What Happens After You Donate Blood?
We went behind the scenes at the Rhode Island Blood Center's state-of-the-art laboratory to learn how blood makes it from donor to patient.
Whether you’re a regular blood donor or a first-timer looking to make a difference, the process for donating blood in Rhode Island follows a similar routine.
You arrive at a blood drive, or one of the Rhode Island Blood Center’s six donor centers around the state, and check in. A brief screening questionnaire and finger stick later, and you’re sitting in a reclining medical chair chatting with a donor specialist as they prepare your arm for donation. As the needle slides in, you remember the patient in need on the receiving end, and the temporary discomfort is instantly worth it. A short time later and it’s off to the refreshment area for juice and cookies, another successful donation complete.
As you munch on Oreos (or, my personal favorite post-donation snack, Fig Newtons), it’s easy to forget about the pint of donated blood you left behind. After all, donors don’t have to follow up on their blood donation unless they get sick, and everything eventually ends up with a patient, right? As a regular donor, I was curious where my blood went after being whisked away by donation staff, so I called up the Rhode Island Blood Center to find out. As it turns out, the organization owns a state-of-the-art testing and processing center in Providence, where a laboratory staff of 75 works round the clock to keep hospitals supplied around the state.
“There are trauma and there are unexpected things that we actually have to get blood to them quicker,” says Kara LeBlanc, marketing and communications manager for RIBC.
On a Thursday afternoon in March, the laboratory is bustling even after the donor center next door has locked up for the day. For most donors, their first interaction with RIBC will take place in a donation area like the one inside the Promenade Street complex. Here, different types of donor setups show the different ways people can donate blood. Most people donate whole blood, but you can also donate platelets, plasma or double red cells. In these types of donations, a machine separates the specific component before returning the filtered blood to the body.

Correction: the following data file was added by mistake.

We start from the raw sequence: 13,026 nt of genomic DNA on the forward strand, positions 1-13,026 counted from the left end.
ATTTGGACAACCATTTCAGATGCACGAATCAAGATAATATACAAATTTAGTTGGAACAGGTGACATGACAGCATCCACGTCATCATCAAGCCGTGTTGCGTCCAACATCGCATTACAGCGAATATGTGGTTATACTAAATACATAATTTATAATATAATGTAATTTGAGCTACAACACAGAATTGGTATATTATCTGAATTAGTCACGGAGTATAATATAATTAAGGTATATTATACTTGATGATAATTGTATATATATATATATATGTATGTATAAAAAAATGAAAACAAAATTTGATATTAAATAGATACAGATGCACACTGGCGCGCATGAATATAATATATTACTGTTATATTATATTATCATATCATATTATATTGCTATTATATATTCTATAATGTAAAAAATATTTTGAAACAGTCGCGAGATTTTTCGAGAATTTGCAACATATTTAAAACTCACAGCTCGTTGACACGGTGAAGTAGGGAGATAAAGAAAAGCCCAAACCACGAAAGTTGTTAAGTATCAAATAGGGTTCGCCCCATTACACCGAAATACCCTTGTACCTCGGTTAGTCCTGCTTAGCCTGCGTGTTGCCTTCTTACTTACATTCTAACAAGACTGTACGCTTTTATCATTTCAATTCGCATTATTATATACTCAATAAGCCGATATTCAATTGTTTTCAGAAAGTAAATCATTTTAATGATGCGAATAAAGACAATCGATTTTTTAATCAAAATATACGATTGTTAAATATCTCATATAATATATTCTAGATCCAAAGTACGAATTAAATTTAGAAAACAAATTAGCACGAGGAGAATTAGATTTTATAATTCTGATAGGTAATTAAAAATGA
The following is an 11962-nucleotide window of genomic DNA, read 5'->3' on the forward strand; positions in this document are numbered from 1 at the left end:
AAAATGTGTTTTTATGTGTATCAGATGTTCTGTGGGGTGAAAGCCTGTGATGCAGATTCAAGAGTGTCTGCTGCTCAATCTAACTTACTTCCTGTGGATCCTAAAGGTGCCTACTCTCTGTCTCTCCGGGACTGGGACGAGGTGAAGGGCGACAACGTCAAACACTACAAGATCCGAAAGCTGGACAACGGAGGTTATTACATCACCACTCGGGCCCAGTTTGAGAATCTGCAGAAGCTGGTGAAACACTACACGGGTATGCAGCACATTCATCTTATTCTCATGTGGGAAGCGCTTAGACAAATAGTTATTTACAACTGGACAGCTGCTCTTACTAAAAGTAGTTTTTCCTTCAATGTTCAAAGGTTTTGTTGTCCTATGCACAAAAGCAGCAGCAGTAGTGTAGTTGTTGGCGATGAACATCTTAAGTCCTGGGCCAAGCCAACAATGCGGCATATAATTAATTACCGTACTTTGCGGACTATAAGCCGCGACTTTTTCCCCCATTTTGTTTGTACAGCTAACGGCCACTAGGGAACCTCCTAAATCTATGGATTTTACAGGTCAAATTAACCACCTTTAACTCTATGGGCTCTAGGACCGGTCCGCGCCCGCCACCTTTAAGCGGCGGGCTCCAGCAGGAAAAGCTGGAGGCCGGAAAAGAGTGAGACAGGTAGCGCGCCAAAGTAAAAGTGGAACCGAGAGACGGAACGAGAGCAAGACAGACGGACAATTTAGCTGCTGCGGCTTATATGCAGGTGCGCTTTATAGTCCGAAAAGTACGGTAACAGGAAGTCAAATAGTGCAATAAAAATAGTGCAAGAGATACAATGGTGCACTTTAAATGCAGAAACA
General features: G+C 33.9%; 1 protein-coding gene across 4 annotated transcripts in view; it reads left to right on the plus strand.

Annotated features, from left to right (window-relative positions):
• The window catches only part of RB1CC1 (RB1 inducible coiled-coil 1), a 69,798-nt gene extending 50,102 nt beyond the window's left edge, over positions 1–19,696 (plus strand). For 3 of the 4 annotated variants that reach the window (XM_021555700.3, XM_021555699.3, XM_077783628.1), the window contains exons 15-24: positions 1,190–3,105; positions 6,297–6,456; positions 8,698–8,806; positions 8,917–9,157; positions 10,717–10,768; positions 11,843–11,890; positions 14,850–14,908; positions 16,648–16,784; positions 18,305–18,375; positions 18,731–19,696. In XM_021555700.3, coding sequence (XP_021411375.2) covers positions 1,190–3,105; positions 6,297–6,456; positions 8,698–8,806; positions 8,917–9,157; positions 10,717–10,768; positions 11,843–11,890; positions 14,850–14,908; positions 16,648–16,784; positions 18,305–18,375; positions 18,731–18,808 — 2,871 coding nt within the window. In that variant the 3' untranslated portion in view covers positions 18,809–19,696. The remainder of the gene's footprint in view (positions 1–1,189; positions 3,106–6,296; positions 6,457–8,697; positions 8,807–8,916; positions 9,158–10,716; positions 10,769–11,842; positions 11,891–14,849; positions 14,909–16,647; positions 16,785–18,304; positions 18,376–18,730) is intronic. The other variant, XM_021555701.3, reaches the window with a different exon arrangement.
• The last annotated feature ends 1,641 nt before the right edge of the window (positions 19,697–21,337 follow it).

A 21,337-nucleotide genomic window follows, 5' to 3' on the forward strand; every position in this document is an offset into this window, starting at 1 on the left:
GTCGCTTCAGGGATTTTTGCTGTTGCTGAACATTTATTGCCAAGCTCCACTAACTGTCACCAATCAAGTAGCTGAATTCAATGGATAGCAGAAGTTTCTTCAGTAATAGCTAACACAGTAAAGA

Platelets are used for clotting, so they’re an important product for people who are battling cancer, explains LeBlanc, who donates platelets once a month.
“There’s no shortage of people battling cancer or getting into car accidents, so there can’t be a shortage of these,” she says.
During the early months of the COVID-19 pandemic, the center also collected convalescent plasma from people who had recovered from the disease. LeBlanc says they’ve stopped those collections, as the plasma is no longer in demand now that there are more options for treating COVID-19.
“Hospitals were literally calling and begging for convalescent plasma because they didn’t know what to do to address the surge,” she says.
After a donation, the blood samples are wheeled next door to the laboratory, where they’ll undergo a lengthy testing and preparation process. A whiteboard in the building’s entryway lists that day’s drives and open donor centers. Volunteer and staff drivers pick up blood throughout the day and deliver it to the lab to avoid a testing backlog at the end of the day. On this day, a drive is taking place on Block Island, and one shipment has already arrived to the lab earlier in the afternoon by way of the Westerly State Airport. As we examine the board, Justin Madden, a staff driver, arrives with a second shipment from Block Island after catching the 2 p.m. ferry.
“I try to do it every two hours if possible so the lab doesn’t get bombarded,” he says.